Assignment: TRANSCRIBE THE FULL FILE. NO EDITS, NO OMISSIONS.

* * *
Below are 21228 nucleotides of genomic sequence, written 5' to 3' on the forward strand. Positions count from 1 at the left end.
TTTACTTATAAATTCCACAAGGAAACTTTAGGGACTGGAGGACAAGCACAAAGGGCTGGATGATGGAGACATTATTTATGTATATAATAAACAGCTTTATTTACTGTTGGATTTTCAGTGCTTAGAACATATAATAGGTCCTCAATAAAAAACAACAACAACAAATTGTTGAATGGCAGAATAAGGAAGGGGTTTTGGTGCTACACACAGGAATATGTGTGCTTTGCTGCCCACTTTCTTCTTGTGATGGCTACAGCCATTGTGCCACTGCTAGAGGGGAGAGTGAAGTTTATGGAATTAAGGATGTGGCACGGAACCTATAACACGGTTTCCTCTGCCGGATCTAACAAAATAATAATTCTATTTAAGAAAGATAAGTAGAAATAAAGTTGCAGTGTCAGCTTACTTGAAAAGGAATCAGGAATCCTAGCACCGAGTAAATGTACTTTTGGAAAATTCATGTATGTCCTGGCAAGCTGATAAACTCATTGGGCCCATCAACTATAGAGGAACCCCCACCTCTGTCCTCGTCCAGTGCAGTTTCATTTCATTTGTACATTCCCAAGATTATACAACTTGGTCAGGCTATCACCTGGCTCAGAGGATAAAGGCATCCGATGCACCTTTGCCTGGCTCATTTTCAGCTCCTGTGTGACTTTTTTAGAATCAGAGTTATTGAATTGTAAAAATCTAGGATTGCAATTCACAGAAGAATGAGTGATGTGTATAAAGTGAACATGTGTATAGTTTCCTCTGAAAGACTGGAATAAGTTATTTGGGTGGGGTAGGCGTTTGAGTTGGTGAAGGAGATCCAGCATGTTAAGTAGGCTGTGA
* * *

Below are 21228 nucleotides of genomic sequence, written 5' to 3' on the forward strand. Positions count from 1 at the left end.
TTTACTTATAAATTCCACAAGGAAACTTTAGGGACTGGAGGACAAGCACAAAGGGCTGGATGATGGAGACATTATTTATGTATATAATAAACAGCTTTATTTACTGTTGGATTTTCAGTGCTTAGAACATATAATAGGTCCTCAATAAAAAACAACAACAACAAATTGTTGAATGGCAGAATAAGGAAGGGGTTTTGGTGCTACACACAGGAATATGTGTGCTTTGCTGCCCACTTTCTTCTTGTGATGGCTACAGCCATTGTGCCACTGCTAGAGGGGAGAGTGAAGTTTATGGAATTAAGGATGTGGCACGGAACCTATAACACGGTTTCCTCTGCCGGATCTAACAAAATAATAATTCTATTTAAGAAAGATAAGTAGAAATAAAGTTGCAGTGTCAGCTTACTTGAAAAGGAATCAGGAATCCTAGCACCGAGTAAATGTACTTTTGGAAAATTCATGTATGTCCTGGCAAGCTGATAAACTCATTGGGCCCATCAACTATAGAGGAACCCCCACCTCTGTCCTCGTCCAGTGCAGTTTCATTTCATTTGTACATTCCCAAGATTATACAACTTGGTCAGGCTATCACCTGGCTCAGAGGATAAAGGCATCCGATGCACCTTTGCCTGGCTCATTTTCAGCTCCTGTGTGACTTTTTTAGAATCAGAGTTATTGAATTGTAAAAATCTAGGATTGCAATTCACAGAAGAATGAGTGATGTGTATAAAGTGAACATGTGTATAGTTTCCTCTGAAAGACTGGAATAAGTTATTTGGGTGGGGTAGGCGTTTGAGTTGGTGAAGGAGATCCAGCATGTTAAGTAGGCTGTGA